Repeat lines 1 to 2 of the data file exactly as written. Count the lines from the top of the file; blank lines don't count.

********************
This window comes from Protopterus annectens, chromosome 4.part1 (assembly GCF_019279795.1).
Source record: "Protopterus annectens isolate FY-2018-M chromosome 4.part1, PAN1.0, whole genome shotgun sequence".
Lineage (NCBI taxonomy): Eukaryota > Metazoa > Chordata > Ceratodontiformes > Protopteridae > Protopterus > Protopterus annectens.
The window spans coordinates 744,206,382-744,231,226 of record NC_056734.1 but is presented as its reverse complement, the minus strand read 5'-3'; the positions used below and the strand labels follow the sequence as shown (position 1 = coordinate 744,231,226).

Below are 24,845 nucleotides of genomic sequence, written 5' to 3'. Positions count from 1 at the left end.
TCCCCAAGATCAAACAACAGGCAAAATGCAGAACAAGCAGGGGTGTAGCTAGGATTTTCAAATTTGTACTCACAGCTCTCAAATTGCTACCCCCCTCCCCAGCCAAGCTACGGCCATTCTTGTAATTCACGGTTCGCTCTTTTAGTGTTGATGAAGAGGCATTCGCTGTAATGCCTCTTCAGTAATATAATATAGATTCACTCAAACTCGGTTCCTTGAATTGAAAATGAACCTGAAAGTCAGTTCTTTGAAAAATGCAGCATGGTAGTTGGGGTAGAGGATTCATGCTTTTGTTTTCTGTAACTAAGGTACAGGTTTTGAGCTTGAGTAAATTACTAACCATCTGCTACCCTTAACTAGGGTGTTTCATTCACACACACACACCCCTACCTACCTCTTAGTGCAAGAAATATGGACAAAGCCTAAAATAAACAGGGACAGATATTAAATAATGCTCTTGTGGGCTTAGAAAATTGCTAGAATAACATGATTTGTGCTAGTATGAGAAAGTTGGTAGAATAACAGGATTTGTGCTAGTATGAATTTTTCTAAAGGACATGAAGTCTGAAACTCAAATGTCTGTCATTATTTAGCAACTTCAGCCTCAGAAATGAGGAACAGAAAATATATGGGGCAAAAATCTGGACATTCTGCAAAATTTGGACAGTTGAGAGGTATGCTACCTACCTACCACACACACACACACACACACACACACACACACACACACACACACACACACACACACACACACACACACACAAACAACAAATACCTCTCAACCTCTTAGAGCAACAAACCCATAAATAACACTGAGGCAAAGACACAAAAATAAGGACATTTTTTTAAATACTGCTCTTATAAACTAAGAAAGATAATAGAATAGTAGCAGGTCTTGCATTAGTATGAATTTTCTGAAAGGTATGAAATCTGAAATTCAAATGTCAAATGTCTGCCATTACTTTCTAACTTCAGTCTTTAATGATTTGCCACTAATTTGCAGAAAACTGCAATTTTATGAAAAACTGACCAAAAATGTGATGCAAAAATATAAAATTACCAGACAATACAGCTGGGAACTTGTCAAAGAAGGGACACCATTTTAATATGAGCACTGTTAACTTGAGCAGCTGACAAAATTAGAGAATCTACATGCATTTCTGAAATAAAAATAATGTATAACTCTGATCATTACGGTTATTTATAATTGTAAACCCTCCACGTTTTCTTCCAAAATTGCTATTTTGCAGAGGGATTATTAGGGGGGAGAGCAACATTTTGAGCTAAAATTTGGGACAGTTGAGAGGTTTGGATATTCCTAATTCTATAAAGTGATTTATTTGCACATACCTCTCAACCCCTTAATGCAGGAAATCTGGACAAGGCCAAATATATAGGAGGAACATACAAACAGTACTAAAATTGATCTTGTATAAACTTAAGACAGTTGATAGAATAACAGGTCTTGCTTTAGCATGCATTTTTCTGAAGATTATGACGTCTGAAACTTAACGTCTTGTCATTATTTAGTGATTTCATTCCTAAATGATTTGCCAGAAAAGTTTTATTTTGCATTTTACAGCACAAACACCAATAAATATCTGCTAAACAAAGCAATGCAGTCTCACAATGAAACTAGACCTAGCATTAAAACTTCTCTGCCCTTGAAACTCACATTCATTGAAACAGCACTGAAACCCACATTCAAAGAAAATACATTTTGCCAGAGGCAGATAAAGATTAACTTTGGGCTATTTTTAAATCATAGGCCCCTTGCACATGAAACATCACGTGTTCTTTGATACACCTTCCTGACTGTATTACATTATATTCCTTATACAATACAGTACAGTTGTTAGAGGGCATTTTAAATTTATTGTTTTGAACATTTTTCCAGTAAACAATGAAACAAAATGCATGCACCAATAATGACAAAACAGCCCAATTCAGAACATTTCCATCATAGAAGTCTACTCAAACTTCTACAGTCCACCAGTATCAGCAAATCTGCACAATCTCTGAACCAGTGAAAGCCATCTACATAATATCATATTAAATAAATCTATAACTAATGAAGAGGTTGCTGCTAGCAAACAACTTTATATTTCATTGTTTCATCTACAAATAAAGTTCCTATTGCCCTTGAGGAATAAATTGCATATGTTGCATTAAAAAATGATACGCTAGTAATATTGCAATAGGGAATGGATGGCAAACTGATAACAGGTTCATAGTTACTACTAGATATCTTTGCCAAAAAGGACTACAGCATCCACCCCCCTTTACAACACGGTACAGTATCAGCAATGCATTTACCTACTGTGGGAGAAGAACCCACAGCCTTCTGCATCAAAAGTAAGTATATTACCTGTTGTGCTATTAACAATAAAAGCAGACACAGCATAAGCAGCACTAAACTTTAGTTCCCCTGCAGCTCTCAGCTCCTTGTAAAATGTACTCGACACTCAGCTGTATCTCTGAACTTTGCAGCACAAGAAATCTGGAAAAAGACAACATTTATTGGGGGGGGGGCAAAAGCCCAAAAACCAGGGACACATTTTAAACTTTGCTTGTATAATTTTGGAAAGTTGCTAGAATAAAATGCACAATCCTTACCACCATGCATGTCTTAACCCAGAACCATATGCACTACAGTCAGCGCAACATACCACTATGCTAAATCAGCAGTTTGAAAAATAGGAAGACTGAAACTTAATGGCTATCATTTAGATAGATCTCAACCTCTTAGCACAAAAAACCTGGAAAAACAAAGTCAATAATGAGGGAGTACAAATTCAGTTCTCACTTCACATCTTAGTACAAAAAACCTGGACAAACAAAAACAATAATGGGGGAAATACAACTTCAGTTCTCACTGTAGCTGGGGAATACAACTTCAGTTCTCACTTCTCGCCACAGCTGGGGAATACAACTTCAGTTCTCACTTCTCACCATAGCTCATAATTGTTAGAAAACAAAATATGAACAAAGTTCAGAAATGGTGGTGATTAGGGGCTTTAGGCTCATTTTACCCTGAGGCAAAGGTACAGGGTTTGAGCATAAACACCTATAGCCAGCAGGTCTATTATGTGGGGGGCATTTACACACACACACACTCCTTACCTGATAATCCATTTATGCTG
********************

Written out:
This window comes from Protopterus annectens, chromosome 4.part1 (assembly GCF_019279795.1).
Source record: "Protopterus annectens isolate FY-2018-M chromosome 4.part1, PAN1.0, whole genome shotgun sequence".